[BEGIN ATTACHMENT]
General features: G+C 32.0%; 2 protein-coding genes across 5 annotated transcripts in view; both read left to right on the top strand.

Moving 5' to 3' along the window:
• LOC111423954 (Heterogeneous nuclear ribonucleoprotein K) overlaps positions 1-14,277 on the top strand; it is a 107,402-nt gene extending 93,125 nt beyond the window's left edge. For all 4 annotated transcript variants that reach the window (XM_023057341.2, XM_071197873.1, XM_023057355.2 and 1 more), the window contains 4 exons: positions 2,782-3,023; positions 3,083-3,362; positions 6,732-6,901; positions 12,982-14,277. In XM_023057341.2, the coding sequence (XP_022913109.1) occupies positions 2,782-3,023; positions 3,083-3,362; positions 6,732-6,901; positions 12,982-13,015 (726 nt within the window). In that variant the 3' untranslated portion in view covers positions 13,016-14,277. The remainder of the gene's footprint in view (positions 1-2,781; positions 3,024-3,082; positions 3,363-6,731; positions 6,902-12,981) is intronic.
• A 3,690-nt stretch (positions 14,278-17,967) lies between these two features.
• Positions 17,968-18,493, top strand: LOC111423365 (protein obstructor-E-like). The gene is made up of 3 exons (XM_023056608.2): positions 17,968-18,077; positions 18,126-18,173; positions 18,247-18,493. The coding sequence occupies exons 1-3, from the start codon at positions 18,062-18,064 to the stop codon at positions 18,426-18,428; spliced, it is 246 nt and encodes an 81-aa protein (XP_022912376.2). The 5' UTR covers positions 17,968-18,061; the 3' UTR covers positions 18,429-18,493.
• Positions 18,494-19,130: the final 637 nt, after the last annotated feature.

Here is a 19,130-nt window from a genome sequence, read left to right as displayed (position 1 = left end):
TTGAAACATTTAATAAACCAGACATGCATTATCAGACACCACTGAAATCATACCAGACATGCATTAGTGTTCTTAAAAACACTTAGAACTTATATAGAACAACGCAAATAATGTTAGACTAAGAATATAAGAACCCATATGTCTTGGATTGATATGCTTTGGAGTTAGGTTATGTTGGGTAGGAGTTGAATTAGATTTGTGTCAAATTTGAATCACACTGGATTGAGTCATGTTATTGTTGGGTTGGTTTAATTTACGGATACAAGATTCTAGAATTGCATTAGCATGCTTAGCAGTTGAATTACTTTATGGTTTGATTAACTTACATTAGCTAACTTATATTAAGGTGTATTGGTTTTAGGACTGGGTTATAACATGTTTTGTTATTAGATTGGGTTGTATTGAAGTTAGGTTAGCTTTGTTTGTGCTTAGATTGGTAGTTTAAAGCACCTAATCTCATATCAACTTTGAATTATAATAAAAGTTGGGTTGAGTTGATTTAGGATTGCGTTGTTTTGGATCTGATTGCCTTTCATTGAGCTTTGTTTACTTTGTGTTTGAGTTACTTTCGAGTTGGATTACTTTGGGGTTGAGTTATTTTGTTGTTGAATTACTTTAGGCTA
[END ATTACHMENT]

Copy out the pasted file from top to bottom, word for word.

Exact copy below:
General features: G+C 32.0%; 2 protein-coding genes across 5 annotated transcripts in view; both read left to right on the top strand.

Moving 5' to 3' along the window:
• LOC111423954 (Heterogeneous nuclear ribonucleoprotein K) overlaps positions 1-14,277 on the top strand; it is a 107,402-nt gene extending 93,125 nt beyond the window's left edge. For all 4 annotated transcript variants that reach the window (XM_023057341.2, XM_071197873.1, XM_023057355.2 and 1 more), the window contains 4 exons: positions 2,782-3,023; positions 3,083-3,362; positions 6,732-6,901; positions 12,982-14,277. In XM_023057341.2, the coding sequence (XP_022913109.1) occupies positions 2,782-3,023; positions 3,083-3,362; positions 6,732-6,901; positions 12,982-13,015 (726 nt within the window). In that variant the 3' untranslated portion in view covers positions 13,016-14,277. The remainder of the gene's footprint in view (positions 1-2,781; positions 3,024-3,082; positions 3,363-6,731; positions 6,902-12,981) is intronic.
• A 3,690-nt stretch (positions 14,278-17,967) lies between these two features.
• Positions 17,968-18,493, top strand: LOC111423365 (protein obstructor-E-like). The gene is made up of 3 exons (XM_023056608.2): positions 17,968-18,077; positions 18,126-18,173; positions 18,247-18,493. The coding sequence occupies exons 1-3, from the start codon at positions 18,062-18,064 to the stop codon at positions 18,426-18,428; spliced, it is 246 nt and encodes an 81-aa protein (XP_022912376.2). The 5' UTR covers positions 17,968-18,061; the 3' UTR covers positions 18,429-18,493.
• Positions 18,494-19,130: the final 637 nt, after the last annotated feature.

Here is a 19,130-nt window from a genome sequence, read left to right as displayed (position 1 = left end):
TTGAAACATTTAATAAACCAGACATGCATTATCAGACACCACTGAAATCATACCAGACATGCATTAGTGTTCTTAAAAACACTTAGAACTTATATAGAACAACGCAAATAATGTTAGACTAAGAATATAAGAACCCATATGTCTTGGATTGATATGCTTTGGAGTTAGGTTATGTTGGGTAGGAGTTGAATTAGATTTGTGTCAAATTTGAATCACACTGGATTGAGTCATGTTATTGTTGGGTTGGTTTAATTTACGGATACAAGATTCTAGAATTGCATTAGCATGCTTAGCAGTTGAATTACTTTATGGTTTGATTAACTTACATTAGCTAACTTATATTAAGGTGTATTGGTTTTAGGACTGGGTTATAACATGTTTTGTTATTAGATTGGGTTGTATTGAAGTTAGGTTAGCTTTGTTTGTGCTTAGATTGGTAGTTTAAAGCACCTAATCTCATATCAACTTTGAATTATAATAAAAGTTGGGTTGAGTTGATTTAGGATTGCGTTGTTTTGGATCTGATTGCCTTTCATTGAGCTTTGTTTACTTTGTGTTTGAGTTACTTTCGAGTTGGATTACTTTGGGGTTGAGTTATTTTGTTGTTGAATTACTTTAGGCTA